That said, I can't say that I see the same kinds of pixelation problems when watching (action) feature films on DVD. Is that because film is "softer" and therefore doesn't put such a demand on the compression or is it something about the encoders they use? Is there a way to configure my encoder, (Compressor) to use more bits and compress less? I'm already using 2 pass VBR encoding with a maximum bit rate of 7Mb/s.

One other peeve of mine with regard to MPEG-2: why can't it handle a simple .5 second fade up from black without banding and pixelating? Again, is this operator error on my part?


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Old January 2nd, 2005, 05:41 AM   #9
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<<<-- Originally posted by Kaku Ito : . I'm trying my best to cover this weakness of HDR-FX1 with carrying a sub-camera (NV-GS400) and shoot close shot with it . -->>>

Kaku - try this

record with FX1 as normal and tape the S-video feed from the FX1 as DV on the GS400

The S-video feed should be free of m2t encoding since it is from the camera head and should record on the GS400 very well so long as you use a quality cable
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Old January 2nd, 2005, 05:55 AM   #10
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John Jay,

Never realized that! I guess on the GS400's recorder mode should record incoming video signal as anamorphic, so it should be okay.

I will try this and report it on the magazine. I will credit your name.

One thing we have tried is that we connected the component out of FX1 to analog in of the new Decklink Multibridge, convert the signal to HDSDI and record with FCPHD with Blackmagic Decklink HD Pro at uncompressed 8-bit HD/1080i. It is beautiful but exprerienced consistant problem that when the camera was panning very slowly from something shinny (chrome color metal) to subtle object (it was my white leather turtle), the signal goes off, so I would get intermittent video. Anyway, anyone interested in such video footage?
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Old January 2nd, 2005, 06:24 AM   #11
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Kaku

Hope it works :)

Yes please would love to see some component :)


www.yousendit.com can handle 1 gig files!
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Old January 2nd, 2005, 08:15 AM   #12
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You probably already know that tech support guys from Blackmagic Design co-host the Decklink forum below. I'm sure they'd be more that willing to help you with signal dropout.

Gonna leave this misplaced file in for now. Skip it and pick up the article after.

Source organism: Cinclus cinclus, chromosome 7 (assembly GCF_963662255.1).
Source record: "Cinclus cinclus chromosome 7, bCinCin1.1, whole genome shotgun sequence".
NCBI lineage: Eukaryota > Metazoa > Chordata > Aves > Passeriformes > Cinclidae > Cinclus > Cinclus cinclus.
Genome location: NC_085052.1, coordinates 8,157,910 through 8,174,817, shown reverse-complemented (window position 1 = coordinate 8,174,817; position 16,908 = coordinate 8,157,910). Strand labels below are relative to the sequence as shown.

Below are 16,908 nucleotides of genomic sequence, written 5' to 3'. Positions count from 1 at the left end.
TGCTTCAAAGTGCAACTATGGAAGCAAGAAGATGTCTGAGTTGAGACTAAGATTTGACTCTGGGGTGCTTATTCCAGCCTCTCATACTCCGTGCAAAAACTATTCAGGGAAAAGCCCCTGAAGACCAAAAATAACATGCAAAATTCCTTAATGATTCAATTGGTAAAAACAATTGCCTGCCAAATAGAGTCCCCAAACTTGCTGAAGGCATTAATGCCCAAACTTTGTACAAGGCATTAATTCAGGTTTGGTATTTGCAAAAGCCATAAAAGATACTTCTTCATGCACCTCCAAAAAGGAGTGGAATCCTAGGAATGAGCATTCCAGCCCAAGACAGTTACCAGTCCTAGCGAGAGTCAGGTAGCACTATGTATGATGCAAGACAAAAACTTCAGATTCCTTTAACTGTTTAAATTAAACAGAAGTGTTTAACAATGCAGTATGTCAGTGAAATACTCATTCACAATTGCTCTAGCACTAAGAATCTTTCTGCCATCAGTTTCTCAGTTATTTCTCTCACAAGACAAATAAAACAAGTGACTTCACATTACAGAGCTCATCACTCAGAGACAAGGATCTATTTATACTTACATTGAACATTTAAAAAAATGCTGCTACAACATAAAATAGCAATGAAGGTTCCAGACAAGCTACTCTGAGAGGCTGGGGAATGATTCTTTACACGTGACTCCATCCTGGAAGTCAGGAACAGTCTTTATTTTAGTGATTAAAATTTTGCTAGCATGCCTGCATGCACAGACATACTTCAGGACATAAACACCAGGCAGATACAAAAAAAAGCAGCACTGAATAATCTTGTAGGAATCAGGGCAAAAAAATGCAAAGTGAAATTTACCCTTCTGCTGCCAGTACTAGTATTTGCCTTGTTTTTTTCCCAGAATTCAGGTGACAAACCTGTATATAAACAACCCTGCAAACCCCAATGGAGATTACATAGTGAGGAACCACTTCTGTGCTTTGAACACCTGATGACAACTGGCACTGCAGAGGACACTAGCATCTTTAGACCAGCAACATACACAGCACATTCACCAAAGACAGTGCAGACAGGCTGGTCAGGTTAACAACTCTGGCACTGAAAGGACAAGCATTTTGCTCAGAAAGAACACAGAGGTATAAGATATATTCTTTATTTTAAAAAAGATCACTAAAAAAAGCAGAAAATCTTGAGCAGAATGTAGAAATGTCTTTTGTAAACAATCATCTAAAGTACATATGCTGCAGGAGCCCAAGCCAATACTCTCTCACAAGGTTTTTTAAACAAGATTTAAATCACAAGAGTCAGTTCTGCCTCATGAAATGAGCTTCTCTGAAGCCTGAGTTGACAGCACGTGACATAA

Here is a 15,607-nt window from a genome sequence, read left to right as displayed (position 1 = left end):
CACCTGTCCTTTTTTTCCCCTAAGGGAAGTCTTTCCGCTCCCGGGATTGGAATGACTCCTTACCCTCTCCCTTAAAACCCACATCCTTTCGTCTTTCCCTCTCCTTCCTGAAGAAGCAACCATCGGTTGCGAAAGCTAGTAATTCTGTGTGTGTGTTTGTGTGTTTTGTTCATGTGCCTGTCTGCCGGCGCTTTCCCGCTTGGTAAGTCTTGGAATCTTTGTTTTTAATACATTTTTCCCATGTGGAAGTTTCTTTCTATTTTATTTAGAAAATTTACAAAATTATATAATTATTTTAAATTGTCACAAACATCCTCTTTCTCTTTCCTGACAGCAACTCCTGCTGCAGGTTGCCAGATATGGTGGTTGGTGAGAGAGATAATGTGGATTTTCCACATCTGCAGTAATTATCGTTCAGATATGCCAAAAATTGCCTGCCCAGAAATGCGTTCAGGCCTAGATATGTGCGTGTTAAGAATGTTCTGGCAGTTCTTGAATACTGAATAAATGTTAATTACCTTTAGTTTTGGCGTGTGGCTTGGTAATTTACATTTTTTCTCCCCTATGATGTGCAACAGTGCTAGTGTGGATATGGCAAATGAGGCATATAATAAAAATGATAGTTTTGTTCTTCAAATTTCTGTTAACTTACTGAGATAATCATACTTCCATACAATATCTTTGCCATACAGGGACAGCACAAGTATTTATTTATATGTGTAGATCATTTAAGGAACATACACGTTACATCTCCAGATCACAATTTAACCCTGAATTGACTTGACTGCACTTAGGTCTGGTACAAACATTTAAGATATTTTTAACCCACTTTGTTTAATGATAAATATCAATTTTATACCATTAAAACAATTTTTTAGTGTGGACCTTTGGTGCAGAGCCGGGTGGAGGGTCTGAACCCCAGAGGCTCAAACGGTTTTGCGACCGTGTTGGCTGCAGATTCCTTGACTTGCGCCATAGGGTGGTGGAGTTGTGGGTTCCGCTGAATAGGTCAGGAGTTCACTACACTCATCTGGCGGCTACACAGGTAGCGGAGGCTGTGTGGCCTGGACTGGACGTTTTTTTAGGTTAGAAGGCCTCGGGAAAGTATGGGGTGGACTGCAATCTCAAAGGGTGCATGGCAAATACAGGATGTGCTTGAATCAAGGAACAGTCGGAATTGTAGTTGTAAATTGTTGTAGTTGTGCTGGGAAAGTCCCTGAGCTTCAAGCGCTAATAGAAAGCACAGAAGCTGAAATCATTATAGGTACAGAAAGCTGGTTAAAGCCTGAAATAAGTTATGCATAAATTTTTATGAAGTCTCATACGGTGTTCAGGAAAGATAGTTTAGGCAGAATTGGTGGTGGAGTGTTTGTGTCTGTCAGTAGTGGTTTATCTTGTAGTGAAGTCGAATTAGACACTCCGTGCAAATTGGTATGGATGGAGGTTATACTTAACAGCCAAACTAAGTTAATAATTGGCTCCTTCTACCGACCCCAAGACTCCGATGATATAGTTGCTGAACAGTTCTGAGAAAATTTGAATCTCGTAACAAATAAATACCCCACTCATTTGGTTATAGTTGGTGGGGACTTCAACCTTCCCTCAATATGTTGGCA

http://www.creativecow.net/forum/vie...hp?forumid=124

Dave Farland,

ps: I'm investigating solutions for capturing the FX1/Z1 'live' component output on a portable PC system.
Needs a few technology changes first to make it easily achieveable.
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Old January 3rd, 2005, 09:49 AM   #13
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I'm working the host show for ABC at the Sugar bowl today. We're done at halftime so I'm going to take the FX-1 inside and shoot some footage. I'm going to shoot some footage at high and low shutter speed, CF 30, CF 24, no CF. If somebody has some server space I'll upload some 10 second clips or something.
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Old January 6th, 2005, 06:41 PM   #14
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<<<-- Originally posted by Kaku Ito :

One thing we have tried is that we connected the component out of FX1 to analog in of the new Decklink Multibridge, convert the signal to HDSDI and record with FCPHD with Blackmagic Decklink HD Pro at uncompressed 8-bit HD/1080i. It is beautiful but exprerienced consistant problem that when the camera was panning very slowly from something shinny (chrome color metal) to subtle object (it was my white leather turtle), the signal goes off, so I would get intermittent video. Anyway, anyone interested in such video footage? -->>>

Hey Kaku,

any chance of upping some uncompressed component?

A few secs will do nicely so I can apply some ADI to it. :)

www.yousendit.com can handle 1 gig files!
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Old January 6th, 2005, 06:51 PM   #15
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Okay